02:00 pm

Registration

02:00 pm – 03:00 pm

1st dedicated poster session

03:00 pm – 03:30 pm

WELCOME

Chairs : Sofia Siest, Bernécourt, France / Tomris Ozben, Antalya, Turkey

03:00 pm – 03:10 pm

Sofia Siest, Bernécourt, France – SCs President

03:10 pm – 03:20 pm

Tomris Ozben, Antalya, Turkey – IFCC President  

03:20 pm – 03:30 pm

Mario Plebani, Padova, Italy – EFLM President

03:30 pm – 04:30 pm

KEYNOTE LECTURE

Chairs: Sofia Siest, Bernécourt, France / Tomris Ozben, Antalya, Turkey

Reference Interval Harmonization: Harnessing the Power of Big Data Analytics to Derive Common Reference Intervals Across Populations and Testing Platforms

Khosrow Adeli, Toronto, Ontario, Canada

Reference Interval Harmonization: Harnessing the Power of Big Data Analytics to Derive
Common Reference Intervals Across Populations and Testing Platforms

Khosrow Adeli,
Ph.D., FCACB, DABCC, FADLM
Head and Professor, Clinical Biochemistry and Senior Scientist, Research Institute,
The Hospital for Sick Children, University of Toronto, Toronto, Canada

Several national surveys have reported wide variation in reference intervals across healthcare centres in certain regions, even those using the same analytical platform and reagents for the same assay. There is a high risk of inappropriate test result interpretation when reference intervals are not appropriately harmonized. The Canadian Society for Clinical Chemistry (CSCC) Working Group on Reference Interval Harmonization was established in 2015 to develop evidence-based harmonized/common reference intervals and support their implementation in laboratories across Canada. Harnessing the power of big data, laboratory results were collected across populations and testing platforms to derive common adult RIs for 16 biochemical markers. A novel comprehensive approach was established, including: (1) analysis of big data from community laboratories across Canada; (2) statistical evaluation of age, sex, and analytical differences; (3) derivation of hRIs using the refineR method; and (4) verification of proposed harmonized reference intervals across nine laboratories with different instrumentation using serum and plasma samples collected from healthy Canadian adults. Harmonized RIs were calculated for all assays using the refineR method, except free thyroxine. Derived harmonized reference intervals met proposed verification criterion across nine laboratories and five manufacturers for alkaline phosphatase, albumin (BCG), chloride, LDH, magnesium, phosphate, potassium (serum), total protein (serum). Further investigation is needed for select analytes due to lower verification in one or more laboratory (albumin (BCP), calcium, total CO2, total bilirubin, sodium) or concern regarding harmonized reference intervals that were considered too wide (alanine aminotransferase, creatinine, TSH). In this presentation, we will discuss the work completed by the Working Group on Reference Interval Harmonization in Canada, challenges encountered, and future plans to support implementation.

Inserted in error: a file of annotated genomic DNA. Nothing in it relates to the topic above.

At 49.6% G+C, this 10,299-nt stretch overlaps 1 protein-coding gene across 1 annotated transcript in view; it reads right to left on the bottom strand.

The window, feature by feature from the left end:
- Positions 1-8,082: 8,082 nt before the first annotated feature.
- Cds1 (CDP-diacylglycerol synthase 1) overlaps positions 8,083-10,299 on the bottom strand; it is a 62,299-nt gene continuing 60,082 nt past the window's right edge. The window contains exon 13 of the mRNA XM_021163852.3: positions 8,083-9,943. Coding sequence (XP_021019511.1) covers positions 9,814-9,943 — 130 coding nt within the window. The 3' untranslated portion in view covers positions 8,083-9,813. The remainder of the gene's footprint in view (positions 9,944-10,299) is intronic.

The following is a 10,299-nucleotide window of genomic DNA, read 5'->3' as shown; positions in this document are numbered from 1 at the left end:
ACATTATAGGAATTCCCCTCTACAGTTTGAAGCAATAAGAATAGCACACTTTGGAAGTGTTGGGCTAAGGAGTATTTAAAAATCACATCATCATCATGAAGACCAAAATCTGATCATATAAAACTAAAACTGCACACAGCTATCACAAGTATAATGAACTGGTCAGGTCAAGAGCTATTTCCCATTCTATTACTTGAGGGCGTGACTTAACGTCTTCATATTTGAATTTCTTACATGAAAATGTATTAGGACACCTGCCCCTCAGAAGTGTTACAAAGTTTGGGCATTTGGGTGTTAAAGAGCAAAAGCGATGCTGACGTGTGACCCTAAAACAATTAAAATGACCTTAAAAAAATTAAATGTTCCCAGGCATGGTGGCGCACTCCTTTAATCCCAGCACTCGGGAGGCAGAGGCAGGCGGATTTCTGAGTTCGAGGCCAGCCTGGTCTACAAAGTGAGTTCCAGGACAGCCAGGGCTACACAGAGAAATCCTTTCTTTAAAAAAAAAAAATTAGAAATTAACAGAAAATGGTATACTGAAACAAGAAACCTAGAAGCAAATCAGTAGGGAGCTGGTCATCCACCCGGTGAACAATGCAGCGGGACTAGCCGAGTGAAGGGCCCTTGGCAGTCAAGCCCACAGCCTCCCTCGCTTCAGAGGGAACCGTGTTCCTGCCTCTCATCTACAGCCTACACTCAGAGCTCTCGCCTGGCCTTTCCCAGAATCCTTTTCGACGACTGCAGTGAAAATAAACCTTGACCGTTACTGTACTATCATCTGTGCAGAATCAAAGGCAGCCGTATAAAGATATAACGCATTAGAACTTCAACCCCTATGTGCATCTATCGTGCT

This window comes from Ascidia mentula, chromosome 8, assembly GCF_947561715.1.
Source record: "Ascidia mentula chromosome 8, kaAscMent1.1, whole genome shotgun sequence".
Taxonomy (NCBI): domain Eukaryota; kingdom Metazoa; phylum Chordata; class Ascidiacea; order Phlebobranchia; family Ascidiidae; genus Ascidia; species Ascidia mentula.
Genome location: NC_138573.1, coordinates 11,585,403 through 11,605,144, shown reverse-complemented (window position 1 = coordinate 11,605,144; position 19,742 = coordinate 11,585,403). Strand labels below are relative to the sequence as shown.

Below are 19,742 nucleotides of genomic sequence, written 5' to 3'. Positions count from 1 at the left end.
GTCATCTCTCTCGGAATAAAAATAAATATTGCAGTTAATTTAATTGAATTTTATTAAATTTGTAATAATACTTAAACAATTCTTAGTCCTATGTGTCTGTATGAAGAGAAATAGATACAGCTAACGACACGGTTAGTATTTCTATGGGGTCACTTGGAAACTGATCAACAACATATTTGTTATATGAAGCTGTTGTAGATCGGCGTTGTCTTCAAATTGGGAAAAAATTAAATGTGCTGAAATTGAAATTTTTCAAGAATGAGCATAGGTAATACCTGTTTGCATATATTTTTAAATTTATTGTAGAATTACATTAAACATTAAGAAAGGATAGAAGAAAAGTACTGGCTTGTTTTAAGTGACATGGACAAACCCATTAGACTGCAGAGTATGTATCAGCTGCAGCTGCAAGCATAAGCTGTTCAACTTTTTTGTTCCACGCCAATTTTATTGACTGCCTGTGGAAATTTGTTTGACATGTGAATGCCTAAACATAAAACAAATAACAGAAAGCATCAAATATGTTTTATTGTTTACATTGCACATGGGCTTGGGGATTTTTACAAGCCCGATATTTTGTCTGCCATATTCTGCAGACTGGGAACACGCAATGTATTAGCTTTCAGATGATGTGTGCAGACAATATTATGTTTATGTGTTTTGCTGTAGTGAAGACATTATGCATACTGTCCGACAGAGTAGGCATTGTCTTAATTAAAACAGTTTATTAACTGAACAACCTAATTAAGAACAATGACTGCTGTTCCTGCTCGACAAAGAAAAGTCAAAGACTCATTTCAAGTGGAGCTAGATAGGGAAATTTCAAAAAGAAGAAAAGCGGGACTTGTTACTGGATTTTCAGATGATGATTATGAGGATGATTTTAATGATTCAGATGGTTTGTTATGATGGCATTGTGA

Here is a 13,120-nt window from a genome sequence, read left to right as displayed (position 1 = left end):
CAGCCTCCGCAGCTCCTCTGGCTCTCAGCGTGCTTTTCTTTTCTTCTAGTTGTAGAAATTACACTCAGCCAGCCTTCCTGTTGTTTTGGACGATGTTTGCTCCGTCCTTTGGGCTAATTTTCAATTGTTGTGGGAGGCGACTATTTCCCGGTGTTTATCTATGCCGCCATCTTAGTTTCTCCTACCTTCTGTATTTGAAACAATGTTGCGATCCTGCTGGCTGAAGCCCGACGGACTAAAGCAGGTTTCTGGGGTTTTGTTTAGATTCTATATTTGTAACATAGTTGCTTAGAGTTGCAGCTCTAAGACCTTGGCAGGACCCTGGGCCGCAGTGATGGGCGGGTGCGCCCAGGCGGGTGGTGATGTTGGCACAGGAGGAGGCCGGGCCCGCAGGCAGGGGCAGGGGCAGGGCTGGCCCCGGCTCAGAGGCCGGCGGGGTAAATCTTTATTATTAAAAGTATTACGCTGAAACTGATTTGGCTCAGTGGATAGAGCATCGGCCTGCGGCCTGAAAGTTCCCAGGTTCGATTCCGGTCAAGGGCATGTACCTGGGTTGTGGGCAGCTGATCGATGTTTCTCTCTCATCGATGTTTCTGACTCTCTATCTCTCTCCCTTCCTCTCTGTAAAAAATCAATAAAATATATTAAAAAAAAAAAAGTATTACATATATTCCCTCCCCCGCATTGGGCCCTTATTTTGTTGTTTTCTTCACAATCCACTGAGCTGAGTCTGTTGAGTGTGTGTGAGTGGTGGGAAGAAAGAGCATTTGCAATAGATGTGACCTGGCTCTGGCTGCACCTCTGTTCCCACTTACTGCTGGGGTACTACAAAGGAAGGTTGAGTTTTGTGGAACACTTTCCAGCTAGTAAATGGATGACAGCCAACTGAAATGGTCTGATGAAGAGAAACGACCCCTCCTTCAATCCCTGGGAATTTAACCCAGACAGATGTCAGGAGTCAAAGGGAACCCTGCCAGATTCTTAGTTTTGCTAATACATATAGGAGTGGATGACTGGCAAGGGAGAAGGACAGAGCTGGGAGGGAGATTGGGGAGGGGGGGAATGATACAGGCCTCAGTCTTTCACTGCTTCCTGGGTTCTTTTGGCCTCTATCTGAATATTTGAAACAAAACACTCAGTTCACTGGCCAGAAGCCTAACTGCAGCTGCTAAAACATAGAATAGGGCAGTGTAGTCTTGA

Reference Interval Harmonization: Harnessing the Power of Big Data Analytics to Derive Common Reference Intervals Across Populations and Testing Platforms

Professor Khosrow Adeli PhD, FCACB, DABCC, FAACC
Professor and Head, Clinical Biochemistry, The Hospital for Sick Children,
University of Toronto, Toronto, ON, Canada
President, International Federation of Clinical Chemistry & Laboratory Medicine